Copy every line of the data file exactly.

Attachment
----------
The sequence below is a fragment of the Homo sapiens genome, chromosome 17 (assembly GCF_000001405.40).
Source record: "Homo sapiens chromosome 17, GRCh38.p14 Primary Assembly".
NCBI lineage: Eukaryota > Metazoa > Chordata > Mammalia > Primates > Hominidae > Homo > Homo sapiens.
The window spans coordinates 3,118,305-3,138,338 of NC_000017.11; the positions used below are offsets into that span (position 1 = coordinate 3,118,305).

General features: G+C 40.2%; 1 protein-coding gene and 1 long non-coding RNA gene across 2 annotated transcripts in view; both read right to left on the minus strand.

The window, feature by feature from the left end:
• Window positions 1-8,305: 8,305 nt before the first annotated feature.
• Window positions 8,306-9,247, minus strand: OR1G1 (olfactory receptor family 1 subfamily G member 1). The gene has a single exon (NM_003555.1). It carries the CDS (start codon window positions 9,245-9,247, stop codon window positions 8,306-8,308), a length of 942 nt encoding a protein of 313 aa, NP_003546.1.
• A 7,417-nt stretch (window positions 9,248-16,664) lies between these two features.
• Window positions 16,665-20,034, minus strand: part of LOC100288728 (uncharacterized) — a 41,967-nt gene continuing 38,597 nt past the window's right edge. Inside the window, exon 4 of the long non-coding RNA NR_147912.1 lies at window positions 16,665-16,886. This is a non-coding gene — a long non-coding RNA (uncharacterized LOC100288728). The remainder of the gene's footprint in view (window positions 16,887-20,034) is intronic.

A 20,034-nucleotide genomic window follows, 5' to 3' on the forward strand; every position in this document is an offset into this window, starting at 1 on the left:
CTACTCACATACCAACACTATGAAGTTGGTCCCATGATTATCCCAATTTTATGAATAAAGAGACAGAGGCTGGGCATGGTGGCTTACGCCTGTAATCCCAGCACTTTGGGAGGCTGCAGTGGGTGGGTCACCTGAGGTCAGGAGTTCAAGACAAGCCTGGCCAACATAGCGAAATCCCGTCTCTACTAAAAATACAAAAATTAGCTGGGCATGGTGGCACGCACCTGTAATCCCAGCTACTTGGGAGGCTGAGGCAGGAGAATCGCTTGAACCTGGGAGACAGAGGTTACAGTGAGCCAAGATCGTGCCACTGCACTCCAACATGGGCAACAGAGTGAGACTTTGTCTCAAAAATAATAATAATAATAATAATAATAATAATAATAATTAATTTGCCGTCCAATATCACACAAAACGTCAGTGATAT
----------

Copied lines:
The sequence below is a fragment of the Homo sapiens genome, chromosome 17 (assembly GCF_000001405.40).
Source record: "Homo sapiens chromosome 17, GRCh38.p14 Primary Assembly".
NCBI lineage: Eukaryota > Metazoa > Chordata > Mammalia > Primates > Hominidae > Homo > Homo sapiens.
The window spans coordinates 3,118,305-3,138,338 of NC_000017.11; the positions used below are offsets into that span (position 1 = coordinate 3,118,305).

General features: G+C 40.2%; 1 protein-coding gene and 1 long non-coding RNA gene across 2 annotated transcripts in view; both read right to left on the minus strand.

The window, feature by feature from the left end:
• Window positions 1-8,305: 8,305 nt before the first annotated feature.
• Window positions 8,306-9,247, minus strand: OR1G1 (olfactory receptor family 1 subfamily G member 1). The gene has a single exon (NM_003555.1). It carries the CDS (start codon window positions 9,245-9,247, stop codon window positions 8,306-8,308), a length of 942 nt encoding a protein of 313 aa, NP_003546.1.
• A 7,417-nt stretch (window positions 9,248-16,664) lies between these two features.
• Window positions 16,665-20,034, minus strand: part of LOC100288728 (uncharacterized) — a 41,967-nt gene continuing 38,597 nt past the window's right edge. Inside the window, exon 4 of the long non-coding RNA NR_147912.1 lies at window positions 16,665-16,886. This is a non-coding gene — a long non-coding RNA (uncharacterized LOC100288728). The remainder of the gene's footprint in view (window positions 16,887-20,034) is intronic.

A 20,034-nucleotide genomic window follows, 5' to 3' on the forward strand; every position in this document is an offset into this window, starting at 1 on the left:
CTACTCACATACCAACACTATGAAGTTGGTCCCATGATTATCCCAATTTTATGAATAAAGAGACAGAGGCTGGGCATGGTGGCTTACGCCTGTAATCCCAGCACTTTGGGAGGCTGCAGTGGGTGGGTCACCTGAGGTCAGGAGTTCAAGACAAGCCTGGCCAACATAGCGAAATCCCGTCTCTACTAAAAATACAAAAATTAGCTGGGCATGGTGGCACGCACCTGTAATCCCAGCTACTTGGGAGGCTGAGGCAGGAGAATCGCTTGAACCTGGGAGACAGAGGTTACAGTGAGCCAAGATCGTGCCACTGCACTCCAACATGGGCAACAGAGTGAGACTTTGTCTCAAAAATAATAATAATAATAATAATAATAATAATAATAATTAATTTGCCGTCCAATATCACACAAAACGTCAGTGATAT